Redhead Stylophora Goby, Paragobiodon echinocephalus (Rüppell 1830)

Other Names: Redhead, Redhead Coral Goby, Redhead Goby, Warty-headed Goby

A Redhead Stylophora Goby, Paragobiodon echinocephalus, at Guam. Source: David Burdick / License: All rights reserved

A small blackish goby with a reddish-orange head that lives amongst the branching coral Stylophora pistillata

All immature Redhead Stylophora Gobies are female, and at some stage during their life, may change sex to become male. Unlike most fishes that change sex however, this species is able to reverse this sex change and become female again.

Cite this page as:
Bray, D.J. 2020, Paragobiodon echinocephalus in Fishes of Australia, accessed 18 Jul 2024,

Redhead Stylophora Goby, Paragobiodon echinocephalus (Rüppell 1830)

More Info


Monte Bello Islands to Adele Island, and offshore reefs of north Western Australia, Hibernia Island in the Timor Sea, and Murray Islands to One Tree Island, Queensland, also reefs in the Coral Sea; records from NT not verified. Elsewhere, the species is common and widespread in the tropical, Indo-west-central Pacific.
This coral-associated species lives among branches of Pocillopora, Seriatopora, and Stylophora coral, with a preference for Stylophora pistillata.


The Redhead Stylophora Goby is an obligate coral-dweller living in small groups among branching corals. Populations are driven by the combined effects of changes in the host coral population and the goby's reproductive season (Kuwamura et al. 1994). 

The Redhead Stylophora Goby undergoes bi-directional sex change. Immature individuals are all female, and may change sex from female to male at some stage. Unlike most fish species that change sex, males are able to change back to females.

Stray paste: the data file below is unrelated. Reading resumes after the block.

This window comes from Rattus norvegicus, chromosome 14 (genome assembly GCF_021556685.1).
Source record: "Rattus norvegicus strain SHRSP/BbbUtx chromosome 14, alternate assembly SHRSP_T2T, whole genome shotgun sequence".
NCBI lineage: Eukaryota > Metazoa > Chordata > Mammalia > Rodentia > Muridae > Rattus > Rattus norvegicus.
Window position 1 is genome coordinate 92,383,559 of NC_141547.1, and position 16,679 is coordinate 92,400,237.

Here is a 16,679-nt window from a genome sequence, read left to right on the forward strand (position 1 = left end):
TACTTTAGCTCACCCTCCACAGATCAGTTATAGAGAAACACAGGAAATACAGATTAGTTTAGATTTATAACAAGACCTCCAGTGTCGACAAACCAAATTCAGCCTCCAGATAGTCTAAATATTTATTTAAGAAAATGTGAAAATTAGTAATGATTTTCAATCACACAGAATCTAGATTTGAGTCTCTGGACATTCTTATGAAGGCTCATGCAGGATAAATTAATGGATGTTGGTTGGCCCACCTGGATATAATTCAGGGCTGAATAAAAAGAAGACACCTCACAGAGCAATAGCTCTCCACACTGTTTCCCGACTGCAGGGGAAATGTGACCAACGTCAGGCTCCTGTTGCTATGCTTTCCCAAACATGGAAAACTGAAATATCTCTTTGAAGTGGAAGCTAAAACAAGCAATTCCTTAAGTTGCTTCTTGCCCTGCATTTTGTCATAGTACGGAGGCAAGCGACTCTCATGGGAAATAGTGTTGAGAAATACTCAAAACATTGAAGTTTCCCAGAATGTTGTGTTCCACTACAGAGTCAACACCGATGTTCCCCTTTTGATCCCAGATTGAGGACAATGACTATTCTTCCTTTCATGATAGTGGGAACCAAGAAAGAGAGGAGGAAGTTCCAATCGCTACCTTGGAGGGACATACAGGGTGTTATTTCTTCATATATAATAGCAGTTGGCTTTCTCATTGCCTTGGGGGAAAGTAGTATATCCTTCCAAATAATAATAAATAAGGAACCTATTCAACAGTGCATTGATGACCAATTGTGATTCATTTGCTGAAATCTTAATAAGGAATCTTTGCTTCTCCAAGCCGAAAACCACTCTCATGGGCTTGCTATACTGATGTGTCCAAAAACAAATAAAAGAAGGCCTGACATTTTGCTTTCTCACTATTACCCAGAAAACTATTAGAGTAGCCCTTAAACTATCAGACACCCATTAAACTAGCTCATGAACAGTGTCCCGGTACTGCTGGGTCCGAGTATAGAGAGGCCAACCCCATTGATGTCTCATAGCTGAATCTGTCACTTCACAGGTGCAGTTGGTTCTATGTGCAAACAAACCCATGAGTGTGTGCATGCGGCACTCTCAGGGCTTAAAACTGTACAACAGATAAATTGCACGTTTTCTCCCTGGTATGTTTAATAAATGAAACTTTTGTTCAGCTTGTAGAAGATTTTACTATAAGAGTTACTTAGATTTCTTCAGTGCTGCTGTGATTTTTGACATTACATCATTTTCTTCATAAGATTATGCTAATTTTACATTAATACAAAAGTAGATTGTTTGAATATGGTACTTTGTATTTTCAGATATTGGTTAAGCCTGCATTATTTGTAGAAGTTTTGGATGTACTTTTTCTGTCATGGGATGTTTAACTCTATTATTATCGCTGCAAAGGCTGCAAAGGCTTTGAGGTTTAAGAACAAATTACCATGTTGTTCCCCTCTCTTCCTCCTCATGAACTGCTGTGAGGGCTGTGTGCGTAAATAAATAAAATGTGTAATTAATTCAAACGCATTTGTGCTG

Although larger coral heads contain more gobies than smaller corals, only the largest male and female within each group form a monogamous pair and are reproductively active. Females spawn adhesive eggs onto a coral branch and and the male parent guards the clutch for 4-5 days until the larvae hatch. The species is short-lived and has a pelagic larval duration of 23-36 days. 


The specific name echinocephalus is from the Greek echinos, (= prickly, spiny) and the cephalus (= head) in reference to the bristle-like papillae on head and nape.

Species Citation

Gobius echinocephalus Rüppell, 1830, Fische Rothen Meeres 3: 136, pl. 34(3). Type locality: Massawa, Eritrea, Red Sea.


Bray, D.J. 2020


Atlas of Living Australia

Redhead Stylophora Goby, Paragobiodon echinocephalus (Rüppell 1830)


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Quick Facts

CAAB Code:37428212

Biology:Bi-directional sex change

Conservation:IUCN Least Concern

Depth:1-47 m

Habitat:Reef associated, in branching corals

Max Size:4 cm TL

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